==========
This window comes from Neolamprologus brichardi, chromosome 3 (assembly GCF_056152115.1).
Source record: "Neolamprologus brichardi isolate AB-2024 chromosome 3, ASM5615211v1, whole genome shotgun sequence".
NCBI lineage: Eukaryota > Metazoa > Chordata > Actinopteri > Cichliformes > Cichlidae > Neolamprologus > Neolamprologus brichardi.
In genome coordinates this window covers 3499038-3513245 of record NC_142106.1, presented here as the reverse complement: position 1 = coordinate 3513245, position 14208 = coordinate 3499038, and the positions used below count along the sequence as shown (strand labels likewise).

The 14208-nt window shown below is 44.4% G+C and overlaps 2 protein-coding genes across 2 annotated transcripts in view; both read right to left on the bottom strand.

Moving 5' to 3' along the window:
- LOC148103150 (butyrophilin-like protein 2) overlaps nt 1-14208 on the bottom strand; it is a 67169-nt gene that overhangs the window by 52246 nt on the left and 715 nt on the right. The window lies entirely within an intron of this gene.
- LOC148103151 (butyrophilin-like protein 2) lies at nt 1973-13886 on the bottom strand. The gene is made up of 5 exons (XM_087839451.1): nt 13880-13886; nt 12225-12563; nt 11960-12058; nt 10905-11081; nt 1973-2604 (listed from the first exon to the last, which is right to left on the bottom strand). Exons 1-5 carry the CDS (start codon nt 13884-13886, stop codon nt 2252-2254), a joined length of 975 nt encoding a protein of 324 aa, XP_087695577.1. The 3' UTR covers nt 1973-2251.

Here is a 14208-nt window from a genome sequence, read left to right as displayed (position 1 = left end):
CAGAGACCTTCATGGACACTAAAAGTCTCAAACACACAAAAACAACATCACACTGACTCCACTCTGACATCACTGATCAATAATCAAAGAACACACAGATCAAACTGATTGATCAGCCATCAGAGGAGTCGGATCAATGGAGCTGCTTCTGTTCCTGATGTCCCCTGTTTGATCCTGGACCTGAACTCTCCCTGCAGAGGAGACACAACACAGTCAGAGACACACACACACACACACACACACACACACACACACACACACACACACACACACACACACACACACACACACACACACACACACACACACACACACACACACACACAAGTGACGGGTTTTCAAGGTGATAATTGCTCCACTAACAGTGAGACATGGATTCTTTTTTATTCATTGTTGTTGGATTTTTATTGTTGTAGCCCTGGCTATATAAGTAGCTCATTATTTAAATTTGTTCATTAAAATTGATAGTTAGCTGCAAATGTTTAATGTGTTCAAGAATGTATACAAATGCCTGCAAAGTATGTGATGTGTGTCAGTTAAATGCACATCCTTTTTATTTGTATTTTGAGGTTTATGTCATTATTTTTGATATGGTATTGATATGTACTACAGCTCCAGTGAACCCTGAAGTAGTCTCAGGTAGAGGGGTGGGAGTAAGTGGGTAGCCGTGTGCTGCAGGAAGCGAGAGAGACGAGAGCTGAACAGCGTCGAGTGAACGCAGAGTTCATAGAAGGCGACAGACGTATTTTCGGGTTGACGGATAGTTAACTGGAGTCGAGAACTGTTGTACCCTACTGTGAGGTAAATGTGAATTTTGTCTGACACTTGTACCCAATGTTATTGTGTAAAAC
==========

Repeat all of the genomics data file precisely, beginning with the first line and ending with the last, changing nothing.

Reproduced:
This window comes from Neolamprologus brichardi, chromosome 3 (assembly GCF_056152115.1).
Source record: "Neolamprologus brichardi isolate AB-2024 chromosome 3, ASM5615211v1, whole genome shotgun sequence".
NCBI lineage: Eukaryota > Metazoa > Chordata > Actinopteri > Cichliformes > Cichlidae > Neolamprologus > Neolamprologus brichardi.
In genome coordinates this window covers 3499038-3513245 of record NC_142106.1, presented here as the reverse complement: position 1 = coordinate 3513245, position 14208 = coordinate 3499038, and the positions used below count along the sequence as shown (strand labels likewise).

The 14208-nt window shown below is 44.4% G+C and overlaps 2 protein-coding genes across 2 annotated transcripts in view; both read right to left on the bottom strand.

Moving 5' to 3' along the window:
- LOC148103150 (butyrophilin-like protein 2) overlaps nt 1-14208 on the bottom strand; it is a 67169-nt gene that overhangs the window by 52246 nt on the left and 715 nt on the right. The window lies entirely within an intron of this gene.
- LOC148103151 (butyrophilin-like protein 2) lies at nt 1973-13886 on the bottom strand. The gene is made up of 5 exons (XM_087839451.1): nt 13880-13886; nt 12225-12563; nt 11960-12058; nt 10905-11081; nt 1973-2604 (listed from the first exon to the last, which is right to left on the bottom strand). Exons 1-5 carry the CDS (start codon nt 13884-13886, stop codon nt 2252-2254), a joined length of 975 nt encoding a protein of 324 aa, XP_087695577.1. The 3' UTR covers nt 1973-2251.

Here is a 14208-nt window from a genome sequence, read left to right as displayed (position 1 = left end):
CAGAGACCTTCATGGACACTAAAAGTCTCAAACACACAAAAACAACATCACACTGACTCCACTCTGACATCACTGATCAATAATCAAAGAACACACAGATCAAACTGATTGATCAGCCATCAGAGGAGTCGGATCAATGGAGCTGCTTCTGTTCCTGATGTCCCCTGTTTGATCCTGGACCTGAACTCTCCCTGCAGAGGAGACACAACACAGTCAGAGACACACACACACACACACACACACACACACACACACACACACACACACACACACACACACACACACACACACACACACACACACACACACACACACACACACACACAAGTGACGGGTTTTCAAGGTGATAATTGCTCCACTAACAGTGAGACATGGATTCTTTTTTATTCATTGTTGTTGGATTTTTATTGTTGTAGCCCTGGCTATATAAGTAGCTCATTATTTAAATTTGTTCATTAAAATTGATAGTTAGCTGCAAATGTTTAATGTGTTCAAGAATGTATACAAATGCCTGCAAAGTATGTGATGTGTGTCAGTTAAATGCACATCCTTTTTATTTGTATTTTGAGGTTTATGTCATTATTTTTGATATGGTATTGATATGTACTACAGCTCCAGTGAACCCTGAAGTAGTCTCAGGTAGAGGGGTGGGAGTAAGTGGGTAGCCGTGTGCTGCAGGAAGCGAGAGAGACGAGAGCTGAACAGCGTCGAGTGAACGCAGAGTTCATAGAAGGCGACAGACGTATTTTCGGGTTGACGGATAGTTAACTGGAGTCGAGAACTGTTGTACCCTACTGTGAGGTAAATGTGAATTTTGTCTGACACTTGTACCCAATGTTATTGTGTAAAAC